The Case Against Cuomo

The corrupt New York governor’s progressive reputation is a carefully stage-managed illusion.

Andrew Cuomo in 2014. Diana Robinson / Flickr

Since Trump’s election, New York governor Andrew Cuomo, the son of popular former governor Mario Cuomo, has positioned himself as a leader of the #Resistance.

When Trump withdrew from the Paris Accords, Cuomo announced that he was joining with other blue-state governors “to sustain and strengthen existing climate programs . . . and implement new programs to reduce carbon emissions.” When Trump decided not to extend Deferred Action for Childhood Arrivals (DACA) in September, Cuomo urged his constituents to call their representatives and demand support for the DREAM Act.

Cuomo recruited Bernie Sanders to stand beside him as he unveiled his Excelsior Scholarship to New York public colleges, which Sanders called “revolutionary,” and he regularly reminds voters of his fights to legalize gay marriage equality, raise the age of criminal liability, and increase the state minimum wage.

New Yorkers get regular email notifications from Cuomo touting these moves and expressing the governor’s outrage at Trump’s misdeeds. But Andrew Cuomo is no Berniecrat. He’s merely figured out how to manipulate New York state’s opaque, oligarchical political system to give himself a left-liberal sheen without risking his connections to his richest donors.

Cuomo’s Three-Card Monte Trick

What Cuomo’s emails don’t mention are the range of progressive and social-democratic bills that would effectively shield vulnerable New Yorkers from the worst excesses of the Trump government, but have died at various stages of the legislative process.

For example, the NY Climate Change and Community Protection Act (endorsed by over one hundred labor, community, and environmental groups) would institute strict emissions controls, publicly invest in renewable energy sources, and create an estimated one hundred thousand jobs — it’s the most ambitious climate change law in the entire United States. This bill, and many others, including the New York Health Act (which would establish single-payer health care) and the New York Liberty Act (a state sanctuary law which would protect New Yorkers from deportation), have passed the New York State Assembly multiple times but failed to become law.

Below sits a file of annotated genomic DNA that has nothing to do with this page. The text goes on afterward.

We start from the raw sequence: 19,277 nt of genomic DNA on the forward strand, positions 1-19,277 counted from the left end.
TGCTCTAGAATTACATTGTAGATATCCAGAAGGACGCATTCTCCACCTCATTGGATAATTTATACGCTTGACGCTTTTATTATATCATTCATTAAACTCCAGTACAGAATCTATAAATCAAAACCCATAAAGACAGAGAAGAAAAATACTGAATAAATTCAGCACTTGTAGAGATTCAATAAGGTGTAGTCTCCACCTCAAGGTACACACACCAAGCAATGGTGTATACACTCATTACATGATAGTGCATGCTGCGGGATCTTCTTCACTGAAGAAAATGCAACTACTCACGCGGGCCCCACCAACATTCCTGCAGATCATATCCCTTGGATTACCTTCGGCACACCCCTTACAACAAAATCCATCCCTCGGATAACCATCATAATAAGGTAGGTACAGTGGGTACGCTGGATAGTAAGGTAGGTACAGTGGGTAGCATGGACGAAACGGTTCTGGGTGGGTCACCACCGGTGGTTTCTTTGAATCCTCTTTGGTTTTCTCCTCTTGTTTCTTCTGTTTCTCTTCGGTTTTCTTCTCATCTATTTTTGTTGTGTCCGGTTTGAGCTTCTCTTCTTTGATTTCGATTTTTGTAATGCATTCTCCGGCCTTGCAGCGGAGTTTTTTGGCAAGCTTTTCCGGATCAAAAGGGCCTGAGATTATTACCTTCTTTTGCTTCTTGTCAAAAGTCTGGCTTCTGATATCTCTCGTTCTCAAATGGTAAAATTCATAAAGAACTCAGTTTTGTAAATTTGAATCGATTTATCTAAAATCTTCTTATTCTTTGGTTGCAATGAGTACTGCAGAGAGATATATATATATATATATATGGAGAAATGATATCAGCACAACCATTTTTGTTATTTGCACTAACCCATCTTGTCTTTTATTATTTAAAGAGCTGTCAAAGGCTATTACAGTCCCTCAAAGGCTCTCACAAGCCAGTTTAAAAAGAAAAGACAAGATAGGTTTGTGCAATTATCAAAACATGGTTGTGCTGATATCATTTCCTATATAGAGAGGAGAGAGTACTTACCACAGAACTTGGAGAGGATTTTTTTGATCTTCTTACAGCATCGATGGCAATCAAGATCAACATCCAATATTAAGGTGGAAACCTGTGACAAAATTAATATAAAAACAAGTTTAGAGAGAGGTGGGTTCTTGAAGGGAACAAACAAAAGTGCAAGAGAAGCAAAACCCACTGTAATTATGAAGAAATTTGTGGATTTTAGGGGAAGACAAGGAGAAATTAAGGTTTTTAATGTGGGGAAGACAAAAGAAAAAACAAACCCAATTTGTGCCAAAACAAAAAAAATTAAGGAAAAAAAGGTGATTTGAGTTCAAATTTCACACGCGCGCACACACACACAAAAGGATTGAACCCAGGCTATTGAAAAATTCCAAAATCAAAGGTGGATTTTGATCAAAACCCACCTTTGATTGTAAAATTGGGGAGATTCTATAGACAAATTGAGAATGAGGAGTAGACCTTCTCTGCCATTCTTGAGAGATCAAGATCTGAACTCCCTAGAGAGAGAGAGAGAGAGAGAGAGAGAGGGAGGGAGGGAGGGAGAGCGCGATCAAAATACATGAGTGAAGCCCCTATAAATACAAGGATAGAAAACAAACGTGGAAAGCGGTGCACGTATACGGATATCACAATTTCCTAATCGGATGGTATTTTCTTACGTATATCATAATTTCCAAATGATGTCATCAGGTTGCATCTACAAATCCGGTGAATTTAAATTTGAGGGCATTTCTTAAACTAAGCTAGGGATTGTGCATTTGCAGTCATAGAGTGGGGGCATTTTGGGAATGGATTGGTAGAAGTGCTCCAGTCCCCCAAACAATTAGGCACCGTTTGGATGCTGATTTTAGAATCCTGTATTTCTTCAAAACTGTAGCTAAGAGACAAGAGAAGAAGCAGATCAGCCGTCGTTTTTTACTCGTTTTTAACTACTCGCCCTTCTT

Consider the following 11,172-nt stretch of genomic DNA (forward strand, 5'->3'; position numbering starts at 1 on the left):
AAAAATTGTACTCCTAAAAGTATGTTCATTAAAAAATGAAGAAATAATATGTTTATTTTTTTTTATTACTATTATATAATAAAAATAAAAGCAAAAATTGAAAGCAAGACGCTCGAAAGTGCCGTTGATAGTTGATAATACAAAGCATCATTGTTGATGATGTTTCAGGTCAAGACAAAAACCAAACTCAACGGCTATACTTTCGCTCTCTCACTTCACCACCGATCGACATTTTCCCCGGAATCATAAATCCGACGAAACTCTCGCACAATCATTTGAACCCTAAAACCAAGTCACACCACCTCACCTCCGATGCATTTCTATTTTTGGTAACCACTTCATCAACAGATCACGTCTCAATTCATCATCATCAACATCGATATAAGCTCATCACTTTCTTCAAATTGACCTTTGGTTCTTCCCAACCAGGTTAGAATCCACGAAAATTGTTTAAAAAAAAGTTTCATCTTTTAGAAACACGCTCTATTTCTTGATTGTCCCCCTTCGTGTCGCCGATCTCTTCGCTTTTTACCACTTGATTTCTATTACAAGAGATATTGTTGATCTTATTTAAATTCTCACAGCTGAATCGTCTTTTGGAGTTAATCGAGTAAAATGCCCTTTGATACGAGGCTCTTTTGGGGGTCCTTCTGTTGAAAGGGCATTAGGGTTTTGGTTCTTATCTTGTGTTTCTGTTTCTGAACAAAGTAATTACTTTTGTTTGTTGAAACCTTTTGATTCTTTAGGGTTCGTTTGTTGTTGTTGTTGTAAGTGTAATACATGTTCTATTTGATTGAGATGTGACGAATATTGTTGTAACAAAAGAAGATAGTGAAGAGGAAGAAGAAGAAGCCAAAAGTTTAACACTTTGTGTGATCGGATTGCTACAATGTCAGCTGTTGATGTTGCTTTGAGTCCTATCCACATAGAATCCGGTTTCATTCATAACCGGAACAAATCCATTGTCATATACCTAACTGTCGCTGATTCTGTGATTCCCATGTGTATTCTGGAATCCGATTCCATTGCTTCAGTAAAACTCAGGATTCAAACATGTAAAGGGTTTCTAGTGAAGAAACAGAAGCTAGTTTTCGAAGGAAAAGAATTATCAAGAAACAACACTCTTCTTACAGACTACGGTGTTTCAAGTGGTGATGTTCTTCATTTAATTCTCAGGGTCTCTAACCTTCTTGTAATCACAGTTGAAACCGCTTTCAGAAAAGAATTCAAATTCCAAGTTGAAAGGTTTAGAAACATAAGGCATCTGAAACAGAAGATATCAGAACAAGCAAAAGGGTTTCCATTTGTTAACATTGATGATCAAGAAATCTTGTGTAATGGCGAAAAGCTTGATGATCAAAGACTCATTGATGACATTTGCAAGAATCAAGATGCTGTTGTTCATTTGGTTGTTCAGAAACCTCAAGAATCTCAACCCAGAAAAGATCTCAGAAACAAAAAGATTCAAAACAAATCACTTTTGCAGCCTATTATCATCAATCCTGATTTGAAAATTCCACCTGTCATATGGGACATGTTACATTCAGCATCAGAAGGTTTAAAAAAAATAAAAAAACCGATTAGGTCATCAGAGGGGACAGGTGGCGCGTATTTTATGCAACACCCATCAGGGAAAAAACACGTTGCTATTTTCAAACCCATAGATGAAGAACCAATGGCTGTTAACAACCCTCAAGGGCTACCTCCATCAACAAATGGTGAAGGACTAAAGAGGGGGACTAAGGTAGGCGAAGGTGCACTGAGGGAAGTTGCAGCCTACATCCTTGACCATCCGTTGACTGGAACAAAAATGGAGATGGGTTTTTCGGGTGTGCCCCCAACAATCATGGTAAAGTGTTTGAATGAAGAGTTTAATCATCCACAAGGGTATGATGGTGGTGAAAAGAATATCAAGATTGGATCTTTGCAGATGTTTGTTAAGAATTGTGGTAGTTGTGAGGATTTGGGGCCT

And though the New York State Assembly passes some of the most left-wing bills in the country, their failure to become law is a central part of the Cuomo story and illustrates why New York progressives love to hate their governor. On paper, New York is a solidly blue state. Over 60 percent of voters chose Hillary Clinton or Barack Obama in the past three presidential elections, and the lower house of the state legislature has a solid Democratic majority. But a corrupt system of bipartisan collusion ensures Republican control of the upper chamber — and Cuomo encourages and benefits from this manufactured partisan split.

It’s an open secret in Albany that Cuomo is committed to maintaining Republican control of the state senate, where creative redistricting deliberately gives the upstate GOP minority an advantage. The governor could have used his veto power over districting maps in 2012, or used some of his vast campaign resources to elect a stronger Democratic majority in the upper chamber. Instead he has carefully maintained this structural barrier to the passage of progressive bills.

But gerrymandering alone isn’t enough to give the Republicans effective power over Albany’s agenda. For that, we can thank the Independent Democratic Conference (IDC), a group of eight Democratic senators who broke away from the Democratic caucus to forge a power-sharing agreement with Republicans. In 2012, after Democrats claimed a slim majority in the upper house, four of those Democrats — Jeffery Klein, Diane Savino, David Valesky, and David Carlucci — agreed to caucus with the Republicans, giving the GOP the majority. Since then, the IDC has doubled in size and remained loyal to the Republicans.

This arrangement benefits all the key political players — above all, Cuomo and his presidential ambitions.

Senate Republicans can control redistricting and enjoy the perks and resources of majority status, including the ability to control New York state’s over $150 billion budget. IDC members get pork for their districts, stipends for chairing committees, bigger budgets, expanded staff and access to big centrist Democratic donors (such as charter schools, real estate interests, and hedge funds). Cuomo continues to cut spending and prevent tax increases (particularly on high incomes and property taxes) to appease donors, and casts himself as a moderate progressive who gets things done. Meanwhile, Democrats in the Assembly and Senate can take strong left-liberal positions on a number of social-democratic bills, like single payer, knowing full well that the Senate majority leader will never allow it to leave the committee for a floor vote.

The Assembly blames the Senate. Democratic senators blame the IDC. The IDC blames the Democrats and the Republicans. And Cuomo is spared the need to veto popular social-democratic bills like single payer, which would tarnish his image with Democratic primary voters. This carefully choreographed blame game stymies all attempts by progressive activists to pass reforms. Meanwhile, millions of New Yorkers, including women, people of color, school children, low-income families, and the uninsured and under-insured suffer under Trump’s policies.

The Real Andrew Cuomo